From Long Island to Manhattan to Italy and back, Matt Murphy has been perfecting his skills in the kitchen since he was a teenager. Formerly a chef at the famed La Colombe D’or and the Melrose Hotel, Murphy was hired as the new executive chef at the Ram’s Head Inn on Shelter Island in February. A waterfront venue that prides itself on local ingredients from the East End, Ram’s Head has proven to be an ideal match for Murphy, who has always been dedicated to serving fresh, high-quality food.
I caught up with Murphy to talk about his cooking style, the menu at Ram’s Head and how he likes to spend his time outside of the kitchen.
Tell me a little about your background and how you got started in the restaurant industry.
I started in the industry at 14 working at the Villa Victor in Syosset (now the North Ritz Club). I was thrown into the kitchen at that time and I’ve loved it ever since. I was 16 when I knew this was what I wanted to do for a living. Food is everything to me. It has allowed me to live a life doing what I love. It’s my passion; it’s exciting. I’ve worked in three-and four-star restaurants such as Rainbow Room, the Ritz-Carlton and Russian Tea Room and I was taught by some great European chefs along the way.
How would you describe your cooking style and how has Ram’s Head influenced it?
Because I was brought up by French and German chefs, I was classically-trained in French cuisine, which was a staple in New York City. Though the diversity of the food scene has always been extensive in the city—and is even more so now—French cooking was very prevalent when I was growing up. My style is also influenced by my love for local ingredients (sea bass, fluke, oysters, hothouse tomatoes)—a mentality that fits in perfectly with Ram’s Head Inn. I’ve worked in big and small places and I think everywhere you work changes your style a bit, and Ram’s Head has made my cooking a little more sophisticated.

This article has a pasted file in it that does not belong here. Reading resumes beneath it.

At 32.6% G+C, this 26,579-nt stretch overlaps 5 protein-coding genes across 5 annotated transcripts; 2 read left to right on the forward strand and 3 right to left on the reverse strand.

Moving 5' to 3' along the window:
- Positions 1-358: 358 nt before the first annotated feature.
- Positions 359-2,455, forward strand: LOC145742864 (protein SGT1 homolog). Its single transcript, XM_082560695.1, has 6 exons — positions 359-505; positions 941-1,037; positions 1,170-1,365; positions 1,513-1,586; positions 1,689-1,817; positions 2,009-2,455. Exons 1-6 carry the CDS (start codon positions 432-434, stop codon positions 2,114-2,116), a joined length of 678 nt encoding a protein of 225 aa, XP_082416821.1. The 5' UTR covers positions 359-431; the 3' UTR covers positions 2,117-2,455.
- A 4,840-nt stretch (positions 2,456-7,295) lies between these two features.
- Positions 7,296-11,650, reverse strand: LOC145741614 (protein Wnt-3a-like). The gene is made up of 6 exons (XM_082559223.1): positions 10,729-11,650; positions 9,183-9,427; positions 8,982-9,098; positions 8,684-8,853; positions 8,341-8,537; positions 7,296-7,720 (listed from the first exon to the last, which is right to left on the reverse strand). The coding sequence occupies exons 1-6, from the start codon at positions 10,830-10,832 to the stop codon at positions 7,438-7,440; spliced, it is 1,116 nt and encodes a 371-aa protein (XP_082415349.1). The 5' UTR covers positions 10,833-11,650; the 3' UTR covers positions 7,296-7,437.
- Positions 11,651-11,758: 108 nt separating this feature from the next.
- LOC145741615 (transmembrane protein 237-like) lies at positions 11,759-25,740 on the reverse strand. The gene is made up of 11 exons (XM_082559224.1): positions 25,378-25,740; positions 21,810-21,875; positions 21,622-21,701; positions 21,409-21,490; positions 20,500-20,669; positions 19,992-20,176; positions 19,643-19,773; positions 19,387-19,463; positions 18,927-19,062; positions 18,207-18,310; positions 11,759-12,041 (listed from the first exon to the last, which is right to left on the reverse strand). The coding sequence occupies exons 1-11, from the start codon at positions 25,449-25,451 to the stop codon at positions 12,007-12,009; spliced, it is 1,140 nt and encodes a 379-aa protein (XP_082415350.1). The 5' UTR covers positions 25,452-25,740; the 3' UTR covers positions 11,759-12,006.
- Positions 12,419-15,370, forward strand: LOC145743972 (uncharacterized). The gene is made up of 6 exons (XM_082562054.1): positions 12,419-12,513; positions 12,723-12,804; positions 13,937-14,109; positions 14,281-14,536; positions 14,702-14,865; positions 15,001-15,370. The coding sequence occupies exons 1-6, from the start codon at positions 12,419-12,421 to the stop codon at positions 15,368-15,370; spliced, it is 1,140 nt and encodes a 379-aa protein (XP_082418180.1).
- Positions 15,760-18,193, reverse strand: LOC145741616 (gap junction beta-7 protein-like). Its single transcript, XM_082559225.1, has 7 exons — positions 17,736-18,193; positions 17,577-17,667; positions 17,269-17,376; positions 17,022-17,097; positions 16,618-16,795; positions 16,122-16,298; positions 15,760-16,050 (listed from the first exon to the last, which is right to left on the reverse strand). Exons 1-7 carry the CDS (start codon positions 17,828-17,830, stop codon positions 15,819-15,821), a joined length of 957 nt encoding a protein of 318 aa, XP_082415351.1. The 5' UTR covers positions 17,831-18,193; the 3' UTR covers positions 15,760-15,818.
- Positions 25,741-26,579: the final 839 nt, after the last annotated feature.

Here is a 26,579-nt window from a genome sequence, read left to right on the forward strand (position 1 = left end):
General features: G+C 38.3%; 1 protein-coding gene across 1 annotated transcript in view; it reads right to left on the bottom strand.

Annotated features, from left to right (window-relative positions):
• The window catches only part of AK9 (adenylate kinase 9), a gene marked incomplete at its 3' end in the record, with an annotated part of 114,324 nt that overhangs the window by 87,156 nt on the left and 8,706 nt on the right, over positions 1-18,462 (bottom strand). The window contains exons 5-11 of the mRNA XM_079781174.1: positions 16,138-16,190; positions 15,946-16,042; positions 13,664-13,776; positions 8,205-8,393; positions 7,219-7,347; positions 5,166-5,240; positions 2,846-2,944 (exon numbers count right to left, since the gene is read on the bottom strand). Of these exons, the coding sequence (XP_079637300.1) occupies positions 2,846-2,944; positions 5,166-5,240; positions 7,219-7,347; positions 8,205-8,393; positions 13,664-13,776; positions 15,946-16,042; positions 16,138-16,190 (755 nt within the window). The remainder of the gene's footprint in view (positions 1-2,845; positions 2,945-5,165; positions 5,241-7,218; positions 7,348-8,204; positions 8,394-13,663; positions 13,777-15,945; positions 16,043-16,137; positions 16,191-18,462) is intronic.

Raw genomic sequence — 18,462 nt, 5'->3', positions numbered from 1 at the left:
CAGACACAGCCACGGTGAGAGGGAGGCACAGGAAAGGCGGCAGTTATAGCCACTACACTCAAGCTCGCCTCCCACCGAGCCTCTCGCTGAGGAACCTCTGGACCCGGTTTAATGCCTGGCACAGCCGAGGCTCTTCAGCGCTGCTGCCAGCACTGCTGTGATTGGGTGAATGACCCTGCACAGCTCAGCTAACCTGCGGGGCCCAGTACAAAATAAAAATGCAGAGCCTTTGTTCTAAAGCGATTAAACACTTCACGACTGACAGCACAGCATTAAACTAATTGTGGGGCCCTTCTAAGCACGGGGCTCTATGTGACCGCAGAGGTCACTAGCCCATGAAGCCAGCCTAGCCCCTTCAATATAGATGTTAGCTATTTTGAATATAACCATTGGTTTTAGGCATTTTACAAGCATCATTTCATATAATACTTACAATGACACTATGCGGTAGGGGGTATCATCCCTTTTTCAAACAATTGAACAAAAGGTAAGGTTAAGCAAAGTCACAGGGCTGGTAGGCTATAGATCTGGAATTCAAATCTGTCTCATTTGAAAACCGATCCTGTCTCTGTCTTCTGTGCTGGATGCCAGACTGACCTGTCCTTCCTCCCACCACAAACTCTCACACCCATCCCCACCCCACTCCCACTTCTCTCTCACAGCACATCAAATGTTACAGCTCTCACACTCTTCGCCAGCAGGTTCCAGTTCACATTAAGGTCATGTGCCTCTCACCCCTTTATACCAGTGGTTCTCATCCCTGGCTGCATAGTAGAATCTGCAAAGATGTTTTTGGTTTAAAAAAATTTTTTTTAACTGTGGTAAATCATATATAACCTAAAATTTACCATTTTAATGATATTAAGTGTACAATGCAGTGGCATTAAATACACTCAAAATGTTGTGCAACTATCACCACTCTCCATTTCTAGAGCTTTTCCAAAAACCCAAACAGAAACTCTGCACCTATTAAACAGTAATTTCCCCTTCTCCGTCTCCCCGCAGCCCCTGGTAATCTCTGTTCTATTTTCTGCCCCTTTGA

Can you talk a little about why the concepts of “farm-to-table” and “locally sourced” are important to both you personally and to Ram’s Head Inn?
I’ve owned two restaurants on the North Fork and it was always important for me to stop at the farm every single day. I think, and have always thought, that it is essential for a chef to know what’s available in the area. For 30 years, Ram’s Head has had this philosophy, even before the “farm-to-table” movement became a trend. We have a garden on the premises; we get our fish from local waters and our ingredients from local farmers. When Ram’s Head brought me in, I agreed to work within that framework and it was a great fit.
What’s your favorite item on the menu?
It’s hard to say because we change the menu as things become available. But one of the things I love is our farm-raised rabbit dish, which has been making a comeback. In the 60s and 70s, all French restaurants had rabbit, then it died down, and now it’s popular again. I guess things go in cycles.
What’s brunch like at Ram’s Head?
Brunch is unbelievable and we’re having a lot of fun with the menu since it’s not as serious as the regular dining room menu. We’re doing avocado toast, PB&J brioche French toast, fried burrata on prosciutto—and people are loving it.
What other restaurants do you enjoy eating at?
I eat everywhere. I especially like to eat at places where people break barriers with food. I don’t do fast food or food that’s not well cared for. One of my favorite restaurants is Le Coucou, in the city, which serves older French cuisine. I also love Central Michel Richard, which is my favorite restaurant in Washington, D.C. I had gone there with a friend and we ended up sitting at the bar and ordering every single thing on the menu.
Do you have a guilty pleasure when it comes to food?
Oh, definitely. Some of my favorite foods are caviar and foie gras, which is duck or goose liver. Also, anything fresh from local waters is unbelievably delicious to me. There’s nothing better than sitting down with a glass of wine and some local oysters.
Aside from cooking, what do you like to do in your spare time (when you have any)?
I’ve been collecting art, everything from contemporary to Renaissance, and I go to a lot of museums. When I lived in Manhattan after college, I was close to the Met. I would pop in and spend 45 minutes there every day. I just admire the genius of it; artists do things nobody else can do. I mean, there was no TV in the 1700s…It was all out of their imaginations. And I think cooking is a little like that as well.